Sinkholes in the Sunshine State
An aerial view shows a sinkhole at the home of Jeff Bush in Seffner, Florida. Bush was killed when the sinkhole opened up under his bedroom in March.
It sounded almost apocalyptic. On February 28 in Florida, the earth suddenly opened, and a gaping sinkhole swallowed Jeff Bush and part of his home. His body will never be recovered. Fortunately, tragedy of this scale is rare, although sinkholes themselves are not, especially in Florida, where they occur most often.
Sinkholes form when near-surface caves collapse. Rain and groundwater percolate along cracks in limestone, dolomite and similar rocks, slowly dissolving calcium and other minerals, eventually creating open spaces. As these spaces expand, they may become so unstable that they cannot support the weight of the overlying surface and collapse on themselves, creating depressions (sinkholes) at the surface. Subsidence can be gradual or, in the case of Jeff Bush, sudden.
Changes in water-table levels often trigger the development of sinkholes. During dry conditions, the water table drops, drawing water away from the subsurface caves, creating more instability. Prolonged rainfall can dissolve more limestone underground and make the overlying soils heavier, also increasing the risk of sinkholes.
Sinkholes are the surface expressions that identify karst topography—geographic areas underlain by limestone that are dotted with circular collapse structures, where the surface has fallen into collapsed, near-surface caves. More than half of Florida is classified as karst terrain. Overall, about 25% of the United States is underlain by such terrain, meaning these areas are susceptible to sinkholes to varying degrees.
With more than 15,000 sinkholes verified in their state, Florida homeowners are particularly knowledgeable about the risks, especially in “sinkhole alley” in Hernando, Pasco, Hillsborough and Pinellas counties. But even with careful due diligence, sinkholes are difficult to predict. Five months before the depression appeared under Bush’s house, for example, the property had been inspected by an insurance company that declared it free of sinkhole risk. Inspectors took the standard approach and looked for property damage that could be related to sinkhole development, such as landscape changes, cracked walls and foundations, or ill-fitting doors. (Most owners and insurance companies don’t carry out sub-surface testing because it is very expensive and sometimes inconclusive.)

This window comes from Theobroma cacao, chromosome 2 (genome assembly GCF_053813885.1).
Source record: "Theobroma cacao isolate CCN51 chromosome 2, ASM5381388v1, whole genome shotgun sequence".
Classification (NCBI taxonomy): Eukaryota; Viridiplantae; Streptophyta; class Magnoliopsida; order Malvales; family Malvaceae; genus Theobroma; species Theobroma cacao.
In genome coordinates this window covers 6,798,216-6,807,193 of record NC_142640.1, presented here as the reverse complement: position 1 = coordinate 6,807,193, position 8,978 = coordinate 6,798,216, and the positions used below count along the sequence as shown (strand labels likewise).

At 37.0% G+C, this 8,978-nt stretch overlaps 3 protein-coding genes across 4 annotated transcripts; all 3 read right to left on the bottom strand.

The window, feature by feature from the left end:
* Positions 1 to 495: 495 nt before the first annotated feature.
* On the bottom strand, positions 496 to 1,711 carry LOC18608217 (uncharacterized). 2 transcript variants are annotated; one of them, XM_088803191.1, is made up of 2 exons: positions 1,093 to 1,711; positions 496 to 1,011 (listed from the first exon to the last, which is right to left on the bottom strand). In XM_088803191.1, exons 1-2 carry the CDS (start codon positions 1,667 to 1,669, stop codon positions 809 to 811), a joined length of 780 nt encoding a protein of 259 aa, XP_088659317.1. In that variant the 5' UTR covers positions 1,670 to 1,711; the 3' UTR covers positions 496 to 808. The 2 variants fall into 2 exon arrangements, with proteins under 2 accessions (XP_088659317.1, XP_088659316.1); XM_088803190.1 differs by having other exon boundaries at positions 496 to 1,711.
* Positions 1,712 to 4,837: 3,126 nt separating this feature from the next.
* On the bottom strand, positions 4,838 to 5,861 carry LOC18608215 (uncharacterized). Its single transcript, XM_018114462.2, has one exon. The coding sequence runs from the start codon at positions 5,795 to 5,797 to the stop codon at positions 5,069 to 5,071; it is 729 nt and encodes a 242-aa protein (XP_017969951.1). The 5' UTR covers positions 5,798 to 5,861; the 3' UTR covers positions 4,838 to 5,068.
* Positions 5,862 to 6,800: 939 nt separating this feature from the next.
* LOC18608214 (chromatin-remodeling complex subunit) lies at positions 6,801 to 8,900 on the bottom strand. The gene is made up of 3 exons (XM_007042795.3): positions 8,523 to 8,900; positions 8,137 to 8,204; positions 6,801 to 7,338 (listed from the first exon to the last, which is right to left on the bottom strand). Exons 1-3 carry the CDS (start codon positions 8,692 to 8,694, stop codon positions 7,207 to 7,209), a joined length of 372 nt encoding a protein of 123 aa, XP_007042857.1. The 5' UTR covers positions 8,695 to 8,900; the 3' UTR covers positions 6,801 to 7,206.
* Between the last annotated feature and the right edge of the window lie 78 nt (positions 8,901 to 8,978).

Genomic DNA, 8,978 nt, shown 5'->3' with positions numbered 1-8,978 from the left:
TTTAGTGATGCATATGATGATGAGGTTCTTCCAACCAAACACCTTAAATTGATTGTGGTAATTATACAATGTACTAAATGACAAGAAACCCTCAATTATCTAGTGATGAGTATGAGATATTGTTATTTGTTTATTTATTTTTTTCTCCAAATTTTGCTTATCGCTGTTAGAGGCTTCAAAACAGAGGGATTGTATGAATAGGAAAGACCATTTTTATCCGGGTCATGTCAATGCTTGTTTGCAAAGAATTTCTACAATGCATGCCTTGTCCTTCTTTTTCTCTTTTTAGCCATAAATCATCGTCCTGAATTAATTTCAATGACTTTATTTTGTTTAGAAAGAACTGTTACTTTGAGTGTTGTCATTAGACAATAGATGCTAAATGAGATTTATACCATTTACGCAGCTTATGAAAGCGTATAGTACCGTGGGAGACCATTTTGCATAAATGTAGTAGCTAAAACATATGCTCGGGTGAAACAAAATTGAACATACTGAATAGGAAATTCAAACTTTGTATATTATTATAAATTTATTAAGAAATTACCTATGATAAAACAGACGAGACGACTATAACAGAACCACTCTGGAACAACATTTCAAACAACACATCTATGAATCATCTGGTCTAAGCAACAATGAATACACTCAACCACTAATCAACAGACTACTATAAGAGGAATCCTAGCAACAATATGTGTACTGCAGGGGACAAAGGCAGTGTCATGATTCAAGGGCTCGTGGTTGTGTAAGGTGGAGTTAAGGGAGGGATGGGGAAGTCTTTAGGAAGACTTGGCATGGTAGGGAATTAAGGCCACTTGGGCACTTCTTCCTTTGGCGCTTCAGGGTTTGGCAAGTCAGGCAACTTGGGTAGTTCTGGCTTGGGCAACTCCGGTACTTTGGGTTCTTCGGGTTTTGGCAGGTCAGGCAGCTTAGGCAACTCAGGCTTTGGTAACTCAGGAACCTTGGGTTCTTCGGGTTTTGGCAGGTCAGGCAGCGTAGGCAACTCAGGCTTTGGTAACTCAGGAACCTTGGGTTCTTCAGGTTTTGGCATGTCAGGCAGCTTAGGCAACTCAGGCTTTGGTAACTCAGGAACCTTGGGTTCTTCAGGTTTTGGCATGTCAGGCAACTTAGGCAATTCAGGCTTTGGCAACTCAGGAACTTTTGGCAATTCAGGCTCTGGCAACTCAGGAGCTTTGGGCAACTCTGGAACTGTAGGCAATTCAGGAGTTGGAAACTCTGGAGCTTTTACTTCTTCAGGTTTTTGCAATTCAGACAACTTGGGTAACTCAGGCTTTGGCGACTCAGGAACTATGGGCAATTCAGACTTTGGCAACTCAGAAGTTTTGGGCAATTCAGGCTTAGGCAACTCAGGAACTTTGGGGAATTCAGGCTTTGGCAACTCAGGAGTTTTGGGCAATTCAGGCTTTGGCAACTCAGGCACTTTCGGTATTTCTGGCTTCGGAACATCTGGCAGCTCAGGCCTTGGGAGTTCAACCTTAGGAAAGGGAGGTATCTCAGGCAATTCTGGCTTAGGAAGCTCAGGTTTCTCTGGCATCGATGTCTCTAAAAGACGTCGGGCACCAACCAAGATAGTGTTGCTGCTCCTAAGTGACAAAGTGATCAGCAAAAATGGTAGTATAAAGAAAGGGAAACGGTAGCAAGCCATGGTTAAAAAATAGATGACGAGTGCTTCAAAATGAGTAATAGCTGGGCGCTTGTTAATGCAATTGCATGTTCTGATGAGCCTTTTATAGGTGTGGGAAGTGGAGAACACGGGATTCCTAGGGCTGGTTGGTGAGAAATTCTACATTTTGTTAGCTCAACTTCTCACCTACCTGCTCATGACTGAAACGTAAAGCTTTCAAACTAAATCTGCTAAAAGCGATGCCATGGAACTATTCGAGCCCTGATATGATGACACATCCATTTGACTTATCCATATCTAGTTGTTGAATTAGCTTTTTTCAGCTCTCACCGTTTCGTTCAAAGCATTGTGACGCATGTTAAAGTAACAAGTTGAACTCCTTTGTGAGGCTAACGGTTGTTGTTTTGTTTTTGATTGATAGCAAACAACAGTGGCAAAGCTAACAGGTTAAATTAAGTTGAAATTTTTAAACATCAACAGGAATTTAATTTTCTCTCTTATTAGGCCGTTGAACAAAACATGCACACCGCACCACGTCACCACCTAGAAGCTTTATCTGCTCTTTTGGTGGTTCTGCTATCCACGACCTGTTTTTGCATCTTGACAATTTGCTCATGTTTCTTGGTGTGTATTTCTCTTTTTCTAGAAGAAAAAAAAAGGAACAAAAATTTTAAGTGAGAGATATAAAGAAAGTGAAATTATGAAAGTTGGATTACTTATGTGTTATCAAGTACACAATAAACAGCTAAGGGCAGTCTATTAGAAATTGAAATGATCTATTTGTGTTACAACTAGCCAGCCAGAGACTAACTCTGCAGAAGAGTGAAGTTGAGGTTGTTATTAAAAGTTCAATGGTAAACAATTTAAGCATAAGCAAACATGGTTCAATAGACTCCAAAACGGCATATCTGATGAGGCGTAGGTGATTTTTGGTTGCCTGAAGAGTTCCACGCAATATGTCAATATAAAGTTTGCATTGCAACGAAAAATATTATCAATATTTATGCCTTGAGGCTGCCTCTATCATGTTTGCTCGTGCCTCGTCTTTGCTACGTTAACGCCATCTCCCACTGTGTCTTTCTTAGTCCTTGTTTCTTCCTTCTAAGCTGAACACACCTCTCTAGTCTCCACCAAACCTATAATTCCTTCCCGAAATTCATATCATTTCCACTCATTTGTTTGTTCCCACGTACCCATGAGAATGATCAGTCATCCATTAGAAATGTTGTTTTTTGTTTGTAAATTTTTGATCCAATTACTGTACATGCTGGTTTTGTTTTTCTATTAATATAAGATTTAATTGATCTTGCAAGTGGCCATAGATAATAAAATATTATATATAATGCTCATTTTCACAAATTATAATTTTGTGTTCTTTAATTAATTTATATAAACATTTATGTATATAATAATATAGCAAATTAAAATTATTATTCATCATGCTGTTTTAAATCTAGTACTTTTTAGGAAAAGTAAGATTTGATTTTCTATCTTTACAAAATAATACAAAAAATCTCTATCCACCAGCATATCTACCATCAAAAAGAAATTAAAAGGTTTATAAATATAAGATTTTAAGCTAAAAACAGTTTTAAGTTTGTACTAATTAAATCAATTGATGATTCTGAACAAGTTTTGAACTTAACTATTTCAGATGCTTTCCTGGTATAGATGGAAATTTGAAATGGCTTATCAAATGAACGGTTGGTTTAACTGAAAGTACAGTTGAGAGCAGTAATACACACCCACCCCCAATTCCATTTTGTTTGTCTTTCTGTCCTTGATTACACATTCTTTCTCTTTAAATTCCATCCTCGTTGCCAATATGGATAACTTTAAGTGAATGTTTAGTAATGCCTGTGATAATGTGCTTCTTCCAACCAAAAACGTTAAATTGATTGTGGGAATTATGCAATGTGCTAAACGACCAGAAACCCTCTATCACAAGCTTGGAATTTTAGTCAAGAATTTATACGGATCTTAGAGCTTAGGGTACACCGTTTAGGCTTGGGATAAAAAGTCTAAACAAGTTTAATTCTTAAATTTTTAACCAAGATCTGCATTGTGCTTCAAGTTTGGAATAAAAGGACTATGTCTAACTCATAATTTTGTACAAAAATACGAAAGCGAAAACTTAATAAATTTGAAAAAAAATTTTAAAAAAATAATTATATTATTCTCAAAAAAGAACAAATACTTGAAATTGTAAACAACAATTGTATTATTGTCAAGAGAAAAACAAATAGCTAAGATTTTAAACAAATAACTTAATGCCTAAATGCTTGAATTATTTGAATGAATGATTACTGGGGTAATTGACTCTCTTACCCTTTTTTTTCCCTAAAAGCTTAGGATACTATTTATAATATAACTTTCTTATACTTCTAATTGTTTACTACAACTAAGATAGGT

Most Americans don’t fully understand their insurance policies when it comes to sinkhole coverage. This includes Floridians, but it is especially the case in states where sinkhole activity is less of a threat. For example, many homeowners mistakenly believe their standard policies cover sinkhole damage. And even if they did want extra sinkhole coverage, chances are many would decline it because of the cost.
A rapid increase in sinkhole claims from 2006 to 2010 (many of which were fraudulent in nature, according to insurers) compelled the Florida legislature to pass a law in 2011 that actually makes it harder for Floridians to obtain sinkhole coverage. Insurers must provide “catastrophic ground cover collapse,” which may or may not cover sinkholes, depending on the circumstances. Optional coverage for sinkholes can be purchased but is pricey; with annual premiums as high as $1,000 or more, many homeowners have decided to forego coverage and take their chances.
With more extreme weather expected from global warming and continued property development in karst areas (often without proper testing for sinkhole risk), chances are good that more and possibly larger sinkholes will develop in the future. Deeper draw-down from municipal and high-capacity wells, as communities and industries expand, only helps to fuel the threat.
Despite these risks, Florida has not made any moves to strengthen building codes or require sinkhole testing before new homes or commercial buildings are built. And even when developers do conduct pre-construction testing, they typically rely on the standard engineering approach of drilling several boreholes to test the subsurface, a practice that can easily miss sinkholes.
“What they fail to realize is that sinkholes are a geologic process,” said Anthony Randazzo, co-principal with Geohazards Inc., a geotechnical consulting firm in Gainesville, Florida. “Unfortunately, most engineers do not utilize geologic testing methodologies.”
Geohazards uses geophysical techniques such as ground-penetrating radar and electrical resistivity to identify anomalies in the subsurface that are likely to be sinkholes. These targets can then be tested by drilling; if sinkholes are encountered they can usually be remediated by filling them with grout.
Randazzo says his methods are 90% accurate in identifying sinkholes. Drilling only a few holes, or even grid drilling, can miss anomalies altogether, particularly small anomalies that may be related to larger karst structures or expand in size quickly on their own.
What’s more, this peace of mind is relatively inexpensive to obtain. Geological testing for sinkholes for a 10,000-square-foot project costs approximately $3,000, a drop in the bucket compared to the overall construction budget of a home, let alone a commercial facility.
“We’re trying to get the engineering community to embrace testing construction sites with geophysical methods first,” said Randazzo. “It is a quick and effective way to identify sinkhole risks that can then be followed up and confirmed with engineering methods. If conditions of sinkhole activity are identified, they can typically be remediated before construction starts, eliminating what could have been a source for serious building damage or collapse in the future.”